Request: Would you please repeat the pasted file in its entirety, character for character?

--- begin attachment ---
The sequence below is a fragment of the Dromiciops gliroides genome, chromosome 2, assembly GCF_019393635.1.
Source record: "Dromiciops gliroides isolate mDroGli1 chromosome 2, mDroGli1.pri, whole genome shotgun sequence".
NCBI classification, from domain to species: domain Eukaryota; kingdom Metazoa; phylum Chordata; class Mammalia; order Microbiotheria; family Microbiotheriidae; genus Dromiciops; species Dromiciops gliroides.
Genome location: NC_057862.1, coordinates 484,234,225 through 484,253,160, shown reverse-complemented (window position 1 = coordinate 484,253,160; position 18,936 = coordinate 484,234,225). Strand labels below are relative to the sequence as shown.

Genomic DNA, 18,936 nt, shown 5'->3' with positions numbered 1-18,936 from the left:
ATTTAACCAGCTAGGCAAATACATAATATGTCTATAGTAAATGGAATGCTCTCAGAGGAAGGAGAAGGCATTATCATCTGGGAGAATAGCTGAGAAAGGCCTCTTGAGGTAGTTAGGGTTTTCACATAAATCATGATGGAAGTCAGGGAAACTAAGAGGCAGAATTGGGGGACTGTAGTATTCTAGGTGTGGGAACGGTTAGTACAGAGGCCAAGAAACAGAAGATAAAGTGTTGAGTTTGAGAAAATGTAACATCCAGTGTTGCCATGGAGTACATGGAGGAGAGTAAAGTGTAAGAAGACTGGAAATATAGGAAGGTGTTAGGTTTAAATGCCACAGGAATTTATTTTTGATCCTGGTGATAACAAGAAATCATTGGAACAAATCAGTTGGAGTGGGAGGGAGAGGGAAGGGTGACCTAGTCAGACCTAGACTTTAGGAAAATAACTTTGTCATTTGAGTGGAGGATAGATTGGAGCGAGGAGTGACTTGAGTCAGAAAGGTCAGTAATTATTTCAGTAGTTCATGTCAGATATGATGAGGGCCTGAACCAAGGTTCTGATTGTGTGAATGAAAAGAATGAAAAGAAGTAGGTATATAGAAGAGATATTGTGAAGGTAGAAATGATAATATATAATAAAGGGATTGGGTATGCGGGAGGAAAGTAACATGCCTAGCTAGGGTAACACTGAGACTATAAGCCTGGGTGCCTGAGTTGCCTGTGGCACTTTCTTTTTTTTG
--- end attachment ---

The sequence below is a fragment of the Dromiciops gliroides genome, chromosome 2, assembly GCF_019393635.1.
Source record: "Dromiciops gliroides isolate mDroGli1 chromosome 2, mDroGli1.pri, whole genome shotgun sequence".
NCBI classification, from domain to species: domain Eukaryota; kingdom Metazoa; phylum Chordata; class Mammalia; order Microbiotheria; family Microbiotheriidae; genus Dromiciops; species Dromiciops gliroides.
Genome location: NC_057862.1, coordinates 484,234,225 through 484,253,160, shown reverse-complemented (window position 1 = coordinate 484,253,160; position 18,936 = coordinate 484,234,225). Strand labels below are relative to the sequence as shown.

Genomic DNA, 18,936 nt, shown 5'->3' with positions numbered 1-18,936 from the left:
ATTTAACCAGCTAGGCAAATACATAATATGTCTATAGTAAATGGAATGCTCTCAGAGGAAGGAGAAGGCATTATCATCTGGGAGAATAGCTGAGAAAGGCCTCTTGAGGTAGTTAGGGTTTTCACATAAATCATGATGGAAGTCAGGGAAACTAAGAGGCAGAATTGGGGGACTGTAGTATTCTAGGTGTGGGAACGGTTAGTACAGAGGCCAAGAAACAGAAGATAAAGTGTTGAGTTTGAGAAAATGTAACATCCAGTGTTGCCATGGAGTACATGGAGGAGAGTAAAGTGTAAGAAGACTGGAAATATAGGAAGGTGTTAGGTTTAAATGCCACAGGAATTTATTTTTGATCCTGGTGATAACAAGAAATCATTGGAACAAATCAGTTGGAGTGGGAGGGAGAGGGAAGGGTGACCTAGTCAGACCTAGACTTTAGGAAAATAACTTTGTCATTTGAGTGGAGGATAGATTGGAGCGAGGAGTGACTTGAGTCAGAAAGGTCAGTAATTATTTCAGTAGTTCATGTCAGATATGATGAGGGCCTGAACCAAGGTTCTGATTGTGTGAATGAAAAGAATGAAAAGAAGTAGGTATATAGAAGAGATATTGTGAAGGTAGAAATGATAATATATAATAAAGGGATTGGGTATGCGGGAGGAAAGTAACATGCCTAGCTAGGGTAACACTGAGACTATAAGCCTGGGTGCCTGAGTTGCCTGTGGCACTTTCTTTTTTTTG